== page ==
Code:

```double d = 0.1; if (d == 0.1) {   printf("True\n"); }```
actually doesn't print "True" - because of some of the intermediate operations done between the loading of the constant 0.1 and the value held in d.

2. Yes, you obviously start by taking the difference of the two numbers. Once you have a difference, you can do:
a) take the absolute value (using fabs()) to see if it's "close enough" [however that is done].
b) see if it's above or below zero. That will tell you which of the two numbers are greater.

--
Mats
• 05-18-2009
Aisthesis
I'm pretty new to this, but I would think that the program itself would give some kind of tolerance range, determined by where it rounds floats. If you want to make it more precise and determine your own tolerance for equality, then I'd use doubles or long doubles.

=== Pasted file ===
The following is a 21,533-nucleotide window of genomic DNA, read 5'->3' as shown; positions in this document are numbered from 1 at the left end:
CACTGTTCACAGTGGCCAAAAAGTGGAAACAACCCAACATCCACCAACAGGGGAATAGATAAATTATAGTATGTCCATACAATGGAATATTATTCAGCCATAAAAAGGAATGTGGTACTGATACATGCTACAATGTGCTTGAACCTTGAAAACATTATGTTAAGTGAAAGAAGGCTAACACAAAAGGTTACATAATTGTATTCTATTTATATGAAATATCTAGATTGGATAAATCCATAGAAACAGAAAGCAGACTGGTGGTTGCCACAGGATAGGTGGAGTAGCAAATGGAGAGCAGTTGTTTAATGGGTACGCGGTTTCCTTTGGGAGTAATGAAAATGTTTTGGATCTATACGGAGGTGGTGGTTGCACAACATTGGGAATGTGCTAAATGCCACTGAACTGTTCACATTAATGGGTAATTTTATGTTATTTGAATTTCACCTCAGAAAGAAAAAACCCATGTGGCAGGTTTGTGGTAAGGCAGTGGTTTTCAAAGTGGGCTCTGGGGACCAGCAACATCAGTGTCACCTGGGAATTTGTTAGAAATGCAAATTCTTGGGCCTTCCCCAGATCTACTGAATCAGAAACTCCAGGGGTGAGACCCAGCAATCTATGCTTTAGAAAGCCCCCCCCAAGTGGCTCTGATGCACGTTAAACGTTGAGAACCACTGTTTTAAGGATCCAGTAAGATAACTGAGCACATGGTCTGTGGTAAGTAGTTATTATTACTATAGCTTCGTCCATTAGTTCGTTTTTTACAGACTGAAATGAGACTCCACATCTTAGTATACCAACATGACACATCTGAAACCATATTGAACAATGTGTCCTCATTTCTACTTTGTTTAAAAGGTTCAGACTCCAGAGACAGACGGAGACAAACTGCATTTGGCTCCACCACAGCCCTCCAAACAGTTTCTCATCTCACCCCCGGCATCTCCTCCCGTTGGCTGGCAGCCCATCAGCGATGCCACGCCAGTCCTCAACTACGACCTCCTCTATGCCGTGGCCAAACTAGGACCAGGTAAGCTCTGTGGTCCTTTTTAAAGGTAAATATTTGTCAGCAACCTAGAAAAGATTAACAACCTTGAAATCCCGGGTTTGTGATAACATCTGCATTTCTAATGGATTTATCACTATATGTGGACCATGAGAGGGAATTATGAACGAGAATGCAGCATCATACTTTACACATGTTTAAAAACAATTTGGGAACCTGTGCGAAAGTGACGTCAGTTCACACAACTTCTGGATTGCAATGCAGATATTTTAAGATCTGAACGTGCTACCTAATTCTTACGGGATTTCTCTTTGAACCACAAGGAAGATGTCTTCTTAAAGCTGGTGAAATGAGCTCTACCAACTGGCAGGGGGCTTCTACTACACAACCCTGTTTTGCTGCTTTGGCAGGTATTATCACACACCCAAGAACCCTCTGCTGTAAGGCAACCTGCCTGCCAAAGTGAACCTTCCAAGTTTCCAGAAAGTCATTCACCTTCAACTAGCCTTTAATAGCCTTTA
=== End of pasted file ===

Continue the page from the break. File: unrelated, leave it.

If you're worried about this, I'd experiment around with how much floats get rounded in calculations and take it from there.

I think there's also a tendency to round large numbers much more than small ones. Just guessing (without running this), I think the following holds:

Code:

```float x; x = 1000000.001 cout << x;```
I think the output here will just be 1000000.

However,
Code:

```float x x = .004; cout << x;```
I think float will hold x as .004 (and hence output .004) in this case.

Also, for equality, you really don't care normally on a float whether we're talking about 1,000,000.1 or 1,000,000 with a difference of .1. But you typically do care about the difference between .01 and .09, which is of course smaller.

If it were me, I would just let the default rounding of the computer decide on equality for floats unless there's some specific context where it really makes a difference.